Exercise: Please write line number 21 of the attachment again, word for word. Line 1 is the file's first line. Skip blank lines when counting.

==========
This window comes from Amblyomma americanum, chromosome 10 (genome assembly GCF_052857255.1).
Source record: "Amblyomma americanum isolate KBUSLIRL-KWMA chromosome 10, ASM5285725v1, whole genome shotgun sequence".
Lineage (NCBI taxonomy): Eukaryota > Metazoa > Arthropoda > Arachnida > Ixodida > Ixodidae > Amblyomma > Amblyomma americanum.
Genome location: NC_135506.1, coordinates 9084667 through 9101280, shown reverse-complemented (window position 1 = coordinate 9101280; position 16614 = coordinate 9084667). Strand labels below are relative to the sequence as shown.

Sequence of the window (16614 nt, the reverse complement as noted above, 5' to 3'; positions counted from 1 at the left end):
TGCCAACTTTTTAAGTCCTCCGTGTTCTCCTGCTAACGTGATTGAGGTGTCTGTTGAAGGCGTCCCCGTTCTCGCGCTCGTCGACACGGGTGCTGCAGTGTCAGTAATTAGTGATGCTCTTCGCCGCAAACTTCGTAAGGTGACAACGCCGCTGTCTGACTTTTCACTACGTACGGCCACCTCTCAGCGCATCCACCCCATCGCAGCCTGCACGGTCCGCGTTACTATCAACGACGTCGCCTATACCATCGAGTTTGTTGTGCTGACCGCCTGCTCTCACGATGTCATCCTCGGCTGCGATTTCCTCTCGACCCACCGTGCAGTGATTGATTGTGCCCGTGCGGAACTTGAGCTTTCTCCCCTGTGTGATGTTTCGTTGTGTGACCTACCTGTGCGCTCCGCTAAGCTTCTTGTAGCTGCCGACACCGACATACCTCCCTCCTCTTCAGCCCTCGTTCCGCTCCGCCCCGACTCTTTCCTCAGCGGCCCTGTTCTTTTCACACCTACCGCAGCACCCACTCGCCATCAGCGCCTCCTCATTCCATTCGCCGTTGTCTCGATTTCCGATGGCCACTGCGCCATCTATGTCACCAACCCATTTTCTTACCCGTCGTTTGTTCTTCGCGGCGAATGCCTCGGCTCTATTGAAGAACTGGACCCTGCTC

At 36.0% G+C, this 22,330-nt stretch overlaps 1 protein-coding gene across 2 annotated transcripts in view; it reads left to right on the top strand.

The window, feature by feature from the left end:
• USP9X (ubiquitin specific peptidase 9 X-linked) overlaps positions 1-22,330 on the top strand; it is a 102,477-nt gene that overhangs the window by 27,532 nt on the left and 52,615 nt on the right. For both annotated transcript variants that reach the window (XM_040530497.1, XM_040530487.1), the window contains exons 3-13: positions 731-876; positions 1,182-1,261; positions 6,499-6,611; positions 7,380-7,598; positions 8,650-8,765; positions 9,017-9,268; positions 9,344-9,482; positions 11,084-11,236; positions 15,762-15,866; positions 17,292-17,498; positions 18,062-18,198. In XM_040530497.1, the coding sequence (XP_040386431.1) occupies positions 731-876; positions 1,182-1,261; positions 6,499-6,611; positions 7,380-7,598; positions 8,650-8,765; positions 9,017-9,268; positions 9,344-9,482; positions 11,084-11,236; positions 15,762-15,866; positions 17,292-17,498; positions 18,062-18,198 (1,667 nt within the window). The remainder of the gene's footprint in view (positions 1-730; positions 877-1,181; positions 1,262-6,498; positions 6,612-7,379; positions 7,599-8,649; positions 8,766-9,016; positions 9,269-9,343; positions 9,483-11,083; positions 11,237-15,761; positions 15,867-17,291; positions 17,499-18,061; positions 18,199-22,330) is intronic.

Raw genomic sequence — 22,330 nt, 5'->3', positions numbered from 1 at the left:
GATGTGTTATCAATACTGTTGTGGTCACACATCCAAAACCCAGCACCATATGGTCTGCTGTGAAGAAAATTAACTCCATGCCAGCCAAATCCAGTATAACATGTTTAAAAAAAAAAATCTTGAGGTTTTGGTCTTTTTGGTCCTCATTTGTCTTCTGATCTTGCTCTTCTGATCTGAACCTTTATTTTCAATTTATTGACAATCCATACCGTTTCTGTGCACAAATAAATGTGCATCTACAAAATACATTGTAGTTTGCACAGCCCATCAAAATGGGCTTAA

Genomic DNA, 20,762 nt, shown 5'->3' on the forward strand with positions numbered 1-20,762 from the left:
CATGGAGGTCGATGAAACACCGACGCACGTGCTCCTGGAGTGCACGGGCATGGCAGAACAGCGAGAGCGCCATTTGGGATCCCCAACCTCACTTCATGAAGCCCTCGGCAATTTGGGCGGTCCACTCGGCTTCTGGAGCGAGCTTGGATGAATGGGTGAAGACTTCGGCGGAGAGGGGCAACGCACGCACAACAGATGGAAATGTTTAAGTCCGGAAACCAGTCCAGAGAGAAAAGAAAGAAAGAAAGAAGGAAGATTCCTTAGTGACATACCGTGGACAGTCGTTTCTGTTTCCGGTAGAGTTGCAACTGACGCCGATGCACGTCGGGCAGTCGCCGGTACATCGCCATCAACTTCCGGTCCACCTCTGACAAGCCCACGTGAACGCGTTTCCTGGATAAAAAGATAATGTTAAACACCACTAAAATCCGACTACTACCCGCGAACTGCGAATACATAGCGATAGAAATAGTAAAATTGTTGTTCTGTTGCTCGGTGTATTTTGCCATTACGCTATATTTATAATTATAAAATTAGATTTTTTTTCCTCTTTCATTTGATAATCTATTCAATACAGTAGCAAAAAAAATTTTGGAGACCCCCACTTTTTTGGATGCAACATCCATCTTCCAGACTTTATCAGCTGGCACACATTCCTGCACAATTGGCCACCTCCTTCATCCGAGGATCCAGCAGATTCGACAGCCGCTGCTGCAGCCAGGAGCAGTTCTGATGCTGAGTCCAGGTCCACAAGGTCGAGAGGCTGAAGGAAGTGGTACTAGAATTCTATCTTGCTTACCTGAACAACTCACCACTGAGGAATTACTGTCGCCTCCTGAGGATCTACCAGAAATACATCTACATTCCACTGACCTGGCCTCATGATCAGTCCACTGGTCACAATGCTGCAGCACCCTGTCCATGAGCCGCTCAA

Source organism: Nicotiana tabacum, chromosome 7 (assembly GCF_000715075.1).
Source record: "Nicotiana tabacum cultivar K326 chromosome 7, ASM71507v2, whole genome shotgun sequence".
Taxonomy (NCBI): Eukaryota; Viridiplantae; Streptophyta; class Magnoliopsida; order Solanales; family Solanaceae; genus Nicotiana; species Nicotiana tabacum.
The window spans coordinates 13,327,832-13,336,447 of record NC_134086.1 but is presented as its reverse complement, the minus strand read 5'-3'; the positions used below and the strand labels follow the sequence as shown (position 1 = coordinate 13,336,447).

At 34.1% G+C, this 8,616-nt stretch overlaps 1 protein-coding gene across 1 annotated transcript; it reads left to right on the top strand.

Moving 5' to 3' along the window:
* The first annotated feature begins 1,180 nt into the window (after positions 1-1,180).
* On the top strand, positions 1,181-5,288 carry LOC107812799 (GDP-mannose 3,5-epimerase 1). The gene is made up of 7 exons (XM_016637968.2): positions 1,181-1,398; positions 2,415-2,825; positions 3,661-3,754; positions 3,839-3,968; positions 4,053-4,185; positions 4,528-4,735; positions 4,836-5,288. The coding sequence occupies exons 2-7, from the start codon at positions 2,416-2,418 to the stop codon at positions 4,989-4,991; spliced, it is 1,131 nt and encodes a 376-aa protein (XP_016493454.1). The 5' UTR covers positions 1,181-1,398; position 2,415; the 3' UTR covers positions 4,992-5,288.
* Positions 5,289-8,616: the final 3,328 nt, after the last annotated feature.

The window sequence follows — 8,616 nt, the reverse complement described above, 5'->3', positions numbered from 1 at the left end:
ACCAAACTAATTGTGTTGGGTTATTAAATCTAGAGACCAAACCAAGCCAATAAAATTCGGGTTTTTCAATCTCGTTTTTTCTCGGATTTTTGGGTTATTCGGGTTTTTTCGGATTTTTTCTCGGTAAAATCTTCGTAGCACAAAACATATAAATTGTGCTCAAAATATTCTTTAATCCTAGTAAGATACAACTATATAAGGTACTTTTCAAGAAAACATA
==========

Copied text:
* On the top strand, positions 1,181-5,288 carry LOC107812799 (GDP-mannose 3,5-epimerase 1). The gene is made up of 7 exons (XM_016637968.2): positions 1,181-1,398; positions 2,415-2,825; positions 3,661-3,754; positions 3,839-3,968; positions 4,053-4,185; positions 4,528-4,735; positions 4,836-5,288. The coding sequence occupies exons 2-7, from the start codon at positions 2,416-2,418 to the stop codon at positions 4,989-4,991; spliced, it is 1,131 nt and encodes a 376-aa protein (XP_016493454.1). The 5' UTR covers positions 1,181-1,398; position 2,415; the 3' UTR covers positions 4,992-5,288.